Dealing with the disposal

Bridget Alves - Monday, August 31, 2015


Selling your home can bring to the forefront a million little tasks you need to do, but haven’t had the chance to. For some, it might be as simple as giving the place a good once-over with a mop and a broom. For others, it can get pretty intense. To keep things from spiraling out of control, create a maintenance schedule and include all the little things you may not realize you need to do until they become a problem. 


One of the more common pitfalls among homeowners is taking care of the garbage disposal. It can easily be overlooked; and lot of folks don’t realize there’s a problem until they get hit in the face one day with a whiff of something awful surging up from the depths of their sink. If you’ve ever found yourself in this situation, then you know what I mean.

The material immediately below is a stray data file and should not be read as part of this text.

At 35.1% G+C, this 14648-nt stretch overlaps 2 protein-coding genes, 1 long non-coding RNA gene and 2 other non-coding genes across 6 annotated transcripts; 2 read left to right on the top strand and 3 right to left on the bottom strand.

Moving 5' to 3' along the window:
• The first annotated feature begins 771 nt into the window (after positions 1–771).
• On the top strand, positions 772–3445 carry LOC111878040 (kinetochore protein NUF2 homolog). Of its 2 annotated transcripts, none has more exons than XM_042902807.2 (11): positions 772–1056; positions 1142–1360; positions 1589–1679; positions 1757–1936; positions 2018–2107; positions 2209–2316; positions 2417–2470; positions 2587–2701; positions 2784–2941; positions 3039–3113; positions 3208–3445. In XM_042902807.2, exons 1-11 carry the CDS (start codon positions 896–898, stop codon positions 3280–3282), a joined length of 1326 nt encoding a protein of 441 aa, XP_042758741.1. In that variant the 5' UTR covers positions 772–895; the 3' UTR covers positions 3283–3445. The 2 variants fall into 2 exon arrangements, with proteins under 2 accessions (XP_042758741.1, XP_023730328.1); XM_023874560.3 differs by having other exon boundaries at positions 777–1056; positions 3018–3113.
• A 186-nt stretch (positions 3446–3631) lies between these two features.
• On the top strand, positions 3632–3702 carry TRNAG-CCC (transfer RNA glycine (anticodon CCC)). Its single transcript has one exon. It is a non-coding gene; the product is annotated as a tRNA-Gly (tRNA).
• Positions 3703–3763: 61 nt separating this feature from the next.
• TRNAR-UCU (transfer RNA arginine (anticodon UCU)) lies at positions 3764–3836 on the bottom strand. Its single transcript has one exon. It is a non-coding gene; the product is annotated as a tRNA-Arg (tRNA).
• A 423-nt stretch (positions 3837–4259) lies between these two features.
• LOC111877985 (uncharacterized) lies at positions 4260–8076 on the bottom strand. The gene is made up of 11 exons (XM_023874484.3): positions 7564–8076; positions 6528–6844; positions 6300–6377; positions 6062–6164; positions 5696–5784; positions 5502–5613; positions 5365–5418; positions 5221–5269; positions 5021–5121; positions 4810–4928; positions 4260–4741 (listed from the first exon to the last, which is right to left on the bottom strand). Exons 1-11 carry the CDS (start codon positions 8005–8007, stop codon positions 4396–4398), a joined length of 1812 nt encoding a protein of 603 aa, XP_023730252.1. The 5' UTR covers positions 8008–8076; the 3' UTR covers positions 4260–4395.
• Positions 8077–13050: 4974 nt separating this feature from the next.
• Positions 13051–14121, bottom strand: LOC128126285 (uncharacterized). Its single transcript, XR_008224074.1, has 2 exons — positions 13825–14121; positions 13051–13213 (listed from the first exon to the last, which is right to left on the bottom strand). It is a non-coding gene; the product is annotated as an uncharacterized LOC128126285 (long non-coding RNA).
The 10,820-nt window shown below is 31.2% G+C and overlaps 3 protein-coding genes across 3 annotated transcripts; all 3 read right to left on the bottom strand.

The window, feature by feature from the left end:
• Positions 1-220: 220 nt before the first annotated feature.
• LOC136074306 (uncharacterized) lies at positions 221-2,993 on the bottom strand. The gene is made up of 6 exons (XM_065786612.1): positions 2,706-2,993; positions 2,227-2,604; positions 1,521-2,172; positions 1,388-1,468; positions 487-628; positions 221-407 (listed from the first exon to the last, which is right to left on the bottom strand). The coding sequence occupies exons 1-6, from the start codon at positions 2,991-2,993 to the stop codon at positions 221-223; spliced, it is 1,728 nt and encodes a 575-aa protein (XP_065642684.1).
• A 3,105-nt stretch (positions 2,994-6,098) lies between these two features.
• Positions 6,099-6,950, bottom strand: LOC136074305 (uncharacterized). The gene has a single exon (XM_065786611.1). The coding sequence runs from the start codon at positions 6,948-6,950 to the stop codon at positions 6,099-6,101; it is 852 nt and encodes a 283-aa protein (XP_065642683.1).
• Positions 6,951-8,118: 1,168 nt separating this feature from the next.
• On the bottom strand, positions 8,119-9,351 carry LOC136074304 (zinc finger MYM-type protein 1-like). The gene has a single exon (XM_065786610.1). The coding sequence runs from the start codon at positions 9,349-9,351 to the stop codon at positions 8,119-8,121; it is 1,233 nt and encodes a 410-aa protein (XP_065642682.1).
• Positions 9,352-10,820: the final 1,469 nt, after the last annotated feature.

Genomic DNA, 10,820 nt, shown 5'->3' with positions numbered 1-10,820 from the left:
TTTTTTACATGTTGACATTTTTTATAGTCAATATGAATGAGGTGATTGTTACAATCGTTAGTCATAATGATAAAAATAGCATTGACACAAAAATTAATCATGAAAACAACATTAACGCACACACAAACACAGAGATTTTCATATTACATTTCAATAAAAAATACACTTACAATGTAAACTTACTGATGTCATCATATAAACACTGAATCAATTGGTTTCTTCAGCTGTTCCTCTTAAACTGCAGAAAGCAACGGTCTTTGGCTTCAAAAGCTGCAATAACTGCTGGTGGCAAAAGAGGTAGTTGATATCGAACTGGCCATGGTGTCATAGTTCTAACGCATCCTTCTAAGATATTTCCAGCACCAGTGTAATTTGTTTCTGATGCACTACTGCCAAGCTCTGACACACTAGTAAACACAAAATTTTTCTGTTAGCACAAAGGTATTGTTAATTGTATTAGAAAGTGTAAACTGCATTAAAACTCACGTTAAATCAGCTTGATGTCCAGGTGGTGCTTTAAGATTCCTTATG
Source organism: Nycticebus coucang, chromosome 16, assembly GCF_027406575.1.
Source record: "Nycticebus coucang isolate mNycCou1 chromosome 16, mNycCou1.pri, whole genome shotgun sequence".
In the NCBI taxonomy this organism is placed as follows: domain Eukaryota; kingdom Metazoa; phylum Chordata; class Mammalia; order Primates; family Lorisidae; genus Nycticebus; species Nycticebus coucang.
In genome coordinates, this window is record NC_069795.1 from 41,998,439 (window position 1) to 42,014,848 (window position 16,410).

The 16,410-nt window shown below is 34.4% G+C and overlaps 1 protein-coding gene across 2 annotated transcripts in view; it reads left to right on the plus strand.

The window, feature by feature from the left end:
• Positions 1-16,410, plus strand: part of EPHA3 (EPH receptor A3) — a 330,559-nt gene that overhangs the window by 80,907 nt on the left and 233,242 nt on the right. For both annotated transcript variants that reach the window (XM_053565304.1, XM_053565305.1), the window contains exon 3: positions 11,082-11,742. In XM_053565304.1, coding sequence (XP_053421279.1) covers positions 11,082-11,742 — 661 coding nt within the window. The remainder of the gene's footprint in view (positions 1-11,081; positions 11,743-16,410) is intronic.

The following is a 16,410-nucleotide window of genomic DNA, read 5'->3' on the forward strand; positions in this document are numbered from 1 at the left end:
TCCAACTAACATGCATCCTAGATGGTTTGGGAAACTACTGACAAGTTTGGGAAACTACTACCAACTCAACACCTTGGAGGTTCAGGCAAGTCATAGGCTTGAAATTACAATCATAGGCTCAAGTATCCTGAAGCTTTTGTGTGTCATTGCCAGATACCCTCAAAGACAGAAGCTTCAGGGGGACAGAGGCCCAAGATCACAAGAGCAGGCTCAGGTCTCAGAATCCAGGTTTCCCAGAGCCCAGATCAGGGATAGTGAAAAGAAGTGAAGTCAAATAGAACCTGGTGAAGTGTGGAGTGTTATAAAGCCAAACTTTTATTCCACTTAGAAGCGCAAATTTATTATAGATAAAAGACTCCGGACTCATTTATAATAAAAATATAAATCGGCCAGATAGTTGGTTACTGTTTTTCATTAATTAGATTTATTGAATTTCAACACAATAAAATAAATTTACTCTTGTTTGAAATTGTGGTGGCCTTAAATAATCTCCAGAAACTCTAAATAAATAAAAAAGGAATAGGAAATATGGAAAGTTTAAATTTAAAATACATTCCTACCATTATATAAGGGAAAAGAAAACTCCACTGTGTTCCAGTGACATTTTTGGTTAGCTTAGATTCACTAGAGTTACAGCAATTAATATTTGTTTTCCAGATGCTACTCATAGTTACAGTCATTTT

Cleaning the garbage disposal is pretty simple, and it should be done at least once a month. If there’s already a smell coming from your disposal, fill an ice cube tray half full of water and the other half full of white vinegar. Pop it in the freezer for a few hours and once all the liquid has frozen, put both of them into the disposal and turn it on. As the blades grind the cubes into shards, the smaller pieces will clean the blades while the vinegar helps to kill of what’s causing the smell. This can be done 2-3 times a week until the smell has dissipated.


Alternatively, you can put half a cup of baking soda down your disposal followed by half a cup of white vinegar. Make sure you get it all down there because once they’ve mixed, the solution will fizz up. Let it sit for 15 to 30-minutes and then wash it down with warm water.